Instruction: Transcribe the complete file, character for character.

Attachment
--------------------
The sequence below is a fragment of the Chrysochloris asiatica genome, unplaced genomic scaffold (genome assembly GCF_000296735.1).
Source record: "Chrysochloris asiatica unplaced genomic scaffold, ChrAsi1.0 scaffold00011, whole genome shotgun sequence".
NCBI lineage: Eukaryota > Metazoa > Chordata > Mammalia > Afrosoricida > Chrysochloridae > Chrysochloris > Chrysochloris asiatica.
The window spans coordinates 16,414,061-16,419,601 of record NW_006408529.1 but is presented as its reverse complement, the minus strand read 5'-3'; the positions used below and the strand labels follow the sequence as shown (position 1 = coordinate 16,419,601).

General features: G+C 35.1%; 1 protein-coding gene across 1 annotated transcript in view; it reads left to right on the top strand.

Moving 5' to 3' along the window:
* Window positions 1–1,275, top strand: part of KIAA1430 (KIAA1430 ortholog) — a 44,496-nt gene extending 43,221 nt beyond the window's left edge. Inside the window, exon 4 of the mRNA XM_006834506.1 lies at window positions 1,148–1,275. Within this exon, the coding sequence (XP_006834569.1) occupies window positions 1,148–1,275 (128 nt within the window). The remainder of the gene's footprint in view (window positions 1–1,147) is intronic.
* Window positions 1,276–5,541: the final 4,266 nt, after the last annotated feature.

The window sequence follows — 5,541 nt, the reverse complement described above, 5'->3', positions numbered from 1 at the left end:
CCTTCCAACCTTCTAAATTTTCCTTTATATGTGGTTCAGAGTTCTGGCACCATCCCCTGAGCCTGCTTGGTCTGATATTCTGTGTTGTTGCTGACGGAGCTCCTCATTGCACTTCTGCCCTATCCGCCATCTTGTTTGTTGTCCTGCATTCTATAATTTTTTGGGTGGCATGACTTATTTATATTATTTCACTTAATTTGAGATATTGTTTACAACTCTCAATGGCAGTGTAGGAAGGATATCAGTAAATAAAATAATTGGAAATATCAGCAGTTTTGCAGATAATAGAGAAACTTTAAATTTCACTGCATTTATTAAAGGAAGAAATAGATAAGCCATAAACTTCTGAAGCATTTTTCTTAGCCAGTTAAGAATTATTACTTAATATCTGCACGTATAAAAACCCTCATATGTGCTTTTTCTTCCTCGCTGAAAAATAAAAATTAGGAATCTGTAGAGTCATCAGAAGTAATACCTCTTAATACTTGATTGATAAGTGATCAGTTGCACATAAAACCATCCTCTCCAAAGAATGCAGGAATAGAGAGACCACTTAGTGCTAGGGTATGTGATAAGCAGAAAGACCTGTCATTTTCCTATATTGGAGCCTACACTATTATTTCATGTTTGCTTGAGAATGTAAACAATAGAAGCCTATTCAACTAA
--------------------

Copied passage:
The sequence below is a fragment of the Chrysochloris asiatica genome, unplaced genomic scaffold (genome assembly GCF_000296735.1).
Source record: "Chrysochloris asiatica unplaced genomic scaffold, ChrAsi1.0 scaffold00011, whole genome shotgun sequence".
NCBI lineage: Eukaryota > Metazoa > Chordata > Mammalia > Afrosoricida > Chrysochloridae > Chrysochloris > Chrysochloris asiatica.
The window spans coordinates 16,414,061-16,419,601 of record NW_006408529.1 but is presented as its reverse complement, the minus strand read 5'-3'; the positions used below and the strand labels follow the sequence as shown (position 1 = coordinate 16,419,601).

General features: G+C 35.1%; 1 protein-coding gene across 1 annotated transcript in view; it reads left to right on the top strand.

Moving 5' to 3' along the window:
* Window positions 1–1,275, top strand: part of KIAA1430 (KIAA1430 ortholog) — a 44,496-nt gene extending 43,221 nt beyond the window's left edge. Inside the window, exon 4 of the mRNA XM_006834506.1 lies at window positions 1,148–1,275. Within this exon, the coding sequence (XP_006834569.1) occupies window positions 1,148–1,275 (128 nt within the window). The remainder of the gene's footprint in view (window positions 1–1,147) is intronic.
* Window positions 1,276–5,541: the final 4,266 nt, after the last annotated feature.

The window sequence follows — 5,541 nt, the reverse complement described above, 5'->3', positions numbered from 1 at the left end:
CCTTCCAACCTTCTAAATTTTCCTTTATATGTGGTTCAGAGTTCTGGCACCATCCCCTGAGCCTGCTTGGTCTGATATTCTGTGTTGTTGCTGACGGAGCTCCTCATTGCACTTCTGCCCTATCCGCCATCTTGTTTGTTGTCCTGCATTCTATAATTTTTTGGGTGGCATGACTTATTTATATTATTTCACTTAATTTGAGATATTGTTTACAACTCTCAATGGCAGTGTAGGAAGGATATCAGTAAATAAAATAATTGGAAATATCAGCAGTTTTGCAGATAATAGAGAAACTTTAAATTTCACTGCATTTATTAAAGGAAGAAATAGATAAGCCATAAACTTCTGAAGCATTTTTCTTAGCCAGTTAAGAATTATTACTTAATATCTGCACGTATAAAAACCCTCATATGTGCTTTTTCTTCCTCGCTGAAAAATAAAAATTAGGAATCTGTAGAGTCATCAGAAGTAATACCTCTTAATACTTGATTGATAAGTGATCAGTTGCACATAAAACCATCCTCTCCAAAGAATGCAGGAATAGAGAGACCACTTAGTGCTAGGGTATGTGATAAGCAGAAAGACCTGTCATTTTCCTATATTGGAGCCTACACTATTATTTCATGTTTGCTTGAGAATGTAAACAATAGAAGCCTATTCAACTAA